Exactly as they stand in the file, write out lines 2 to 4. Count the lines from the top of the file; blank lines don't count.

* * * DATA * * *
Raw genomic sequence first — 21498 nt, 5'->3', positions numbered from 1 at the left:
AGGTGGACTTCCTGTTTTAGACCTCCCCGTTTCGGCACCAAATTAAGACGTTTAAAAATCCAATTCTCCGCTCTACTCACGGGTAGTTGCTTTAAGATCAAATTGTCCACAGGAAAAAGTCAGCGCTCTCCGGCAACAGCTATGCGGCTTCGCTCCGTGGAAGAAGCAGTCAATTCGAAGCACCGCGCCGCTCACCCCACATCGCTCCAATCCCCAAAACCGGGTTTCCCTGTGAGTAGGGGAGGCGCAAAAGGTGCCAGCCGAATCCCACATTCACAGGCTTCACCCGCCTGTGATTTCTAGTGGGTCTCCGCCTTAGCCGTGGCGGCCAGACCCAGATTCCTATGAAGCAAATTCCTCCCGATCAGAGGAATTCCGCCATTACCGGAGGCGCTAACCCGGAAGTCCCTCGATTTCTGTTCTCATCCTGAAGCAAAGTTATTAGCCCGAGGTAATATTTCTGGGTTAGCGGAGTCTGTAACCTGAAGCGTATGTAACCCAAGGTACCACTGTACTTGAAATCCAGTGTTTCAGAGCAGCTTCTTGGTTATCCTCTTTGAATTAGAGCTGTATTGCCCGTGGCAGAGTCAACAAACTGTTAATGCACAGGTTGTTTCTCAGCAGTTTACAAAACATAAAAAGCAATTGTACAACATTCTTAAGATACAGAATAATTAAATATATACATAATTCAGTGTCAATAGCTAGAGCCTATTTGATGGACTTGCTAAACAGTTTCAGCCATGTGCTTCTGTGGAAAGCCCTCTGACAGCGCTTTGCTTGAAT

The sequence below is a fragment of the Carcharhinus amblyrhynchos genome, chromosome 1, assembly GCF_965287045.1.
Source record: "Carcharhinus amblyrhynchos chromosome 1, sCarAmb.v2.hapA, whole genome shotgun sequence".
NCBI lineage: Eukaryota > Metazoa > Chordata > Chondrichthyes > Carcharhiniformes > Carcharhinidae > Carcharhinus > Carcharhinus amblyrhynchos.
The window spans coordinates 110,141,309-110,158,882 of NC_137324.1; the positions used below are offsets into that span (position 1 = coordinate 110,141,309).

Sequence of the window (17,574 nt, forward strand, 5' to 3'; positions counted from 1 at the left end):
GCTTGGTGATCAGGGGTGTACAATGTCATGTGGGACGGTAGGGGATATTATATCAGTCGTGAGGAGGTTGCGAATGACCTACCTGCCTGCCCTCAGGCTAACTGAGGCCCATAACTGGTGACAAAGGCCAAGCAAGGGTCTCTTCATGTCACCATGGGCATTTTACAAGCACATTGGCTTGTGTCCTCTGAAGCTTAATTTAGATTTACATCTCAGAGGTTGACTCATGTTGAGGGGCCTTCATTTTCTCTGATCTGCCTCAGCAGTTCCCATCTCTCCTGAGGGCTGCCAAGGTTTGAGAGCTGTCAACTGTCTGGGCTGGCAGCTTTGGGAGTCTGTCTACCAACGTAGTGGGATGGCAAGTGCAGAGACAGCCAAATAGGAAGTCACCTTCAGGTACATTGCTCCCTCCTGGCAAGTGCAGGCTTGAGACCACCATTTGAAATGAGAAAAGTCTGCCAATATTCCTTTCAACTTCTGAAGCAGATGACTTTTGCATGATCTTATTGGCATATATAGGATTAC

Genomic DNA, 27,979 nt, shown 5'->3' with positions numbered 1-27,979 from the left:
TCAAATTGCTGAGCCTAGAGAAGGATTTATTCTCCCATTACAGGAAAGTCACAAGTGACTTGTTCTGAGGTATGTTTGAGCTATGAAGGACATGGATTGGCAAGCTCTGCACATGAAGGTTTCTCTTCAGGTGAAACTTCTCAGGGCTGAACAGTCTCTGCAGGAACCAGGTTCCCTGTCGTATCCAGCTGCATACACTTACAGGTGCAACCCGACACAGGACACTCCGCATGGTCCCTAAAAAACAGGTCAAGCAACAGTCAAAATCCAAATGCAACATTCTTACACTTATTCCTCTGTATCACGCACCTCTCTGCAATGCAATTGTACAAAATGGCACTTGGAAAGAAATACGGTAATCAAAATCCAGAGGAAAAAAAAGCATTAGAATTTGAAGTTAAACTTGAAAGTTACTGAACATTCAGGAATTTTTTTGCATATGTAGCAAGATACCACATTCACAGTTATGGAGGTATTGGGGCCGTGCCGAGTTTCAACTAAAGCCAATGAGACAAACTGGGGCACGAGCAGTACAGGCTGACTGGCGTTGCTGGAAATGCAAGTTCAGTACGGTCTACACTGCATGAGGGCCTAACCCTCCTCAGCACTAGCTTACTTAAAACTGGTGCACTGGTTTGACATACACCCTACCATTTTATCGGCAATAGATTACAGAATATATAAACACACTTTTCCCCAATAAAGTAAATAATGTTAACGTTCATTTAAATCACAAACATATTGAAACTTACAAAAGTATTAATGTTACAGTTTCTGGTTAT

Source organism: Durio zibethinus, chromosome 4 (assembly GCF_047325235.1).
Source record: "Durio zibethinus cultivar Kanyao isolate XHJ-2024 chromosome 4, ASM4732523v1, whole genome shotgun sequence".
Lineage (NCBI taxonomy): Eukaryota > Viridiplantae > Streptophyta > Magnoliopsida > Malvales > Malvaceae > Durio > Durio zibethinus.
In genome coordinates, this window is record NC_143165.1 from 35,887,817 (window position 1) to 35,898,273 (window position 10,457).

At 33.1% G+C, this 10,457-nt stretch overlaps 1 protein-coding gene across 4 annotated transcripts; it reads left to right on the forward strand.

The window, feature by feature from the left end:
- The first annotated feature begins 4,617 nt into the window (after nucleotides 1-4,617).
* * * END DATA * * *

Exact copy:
AGGTGGACTTCCTGTTTTAGACCTCCCCGTTTCGGCACCAAATTAAGACGTTTAAAAATCCAATTCTCCGCTCTACTCACGGGTAGTTGCTTTAAGATCAAATTGTCCACAGGAAAAAGTCAGCGCTCTCCGGCAACAGCTATGCGGCTTCGCTCCGTGGAAGAAGCAGTCAATTCGAAGCACCGCGCCGCTCACCCCACATCGCTCCAATCCCCAAAACCGGGTTTCCCTGTGAGTAGGGGAGGCGCAAAAGGTGCCAGCCGAATCCCACATTCACAGGCTTCACCCGCCTGTGATTTCTAGTGGGTCTCCGCCTTAGCCGTGGCGGCCAGACCCAGATTCCTATGAAGCAAATTCCTCCCGATCAGAGGAATTCCGCCATTACCGGAGGCGCTAACCCGGAAGTCCCTCGATTTCTGTTCTCATCCTGAAGCAAAGTTATTAGCCCGAGGTAATATTTCTGGGTTAGCGGAGTCTGTAACCTGAAGCGTATGTAACCCAAGGTACCACTGTACTTGAAATCCAGTGTTTCAGAGCAGCTTCTTGGTTATCCTCTTTGAATTAGAGCTGTATTGCCCGTGGCAGAGTCAACAAACTGTTAATGCACAGGTTGTTTCTCAGCAGTTTACAAAACATAAAAAGCAATTGTACAACATTCTTAAGATACAGAATAATTAAATATATACATAATTCAGTGTCAATAGCTAGAGCCTATTTGATGGACTTGCTAAACAGTTTCAGCCATGTGCTTCTGTGGAAAGCCCTCTGACAGCGCTTTGCTTGAAT

The sequence below is a fragment of the Carcharhinus amblyrhynchos genome, chromosome 1, assembly GCF_965287045.1.
Source record: "Carcharhinus amblyrhynchos chromosome 1, sCarAmb.v2.hapA, whole genome shotgun sequence".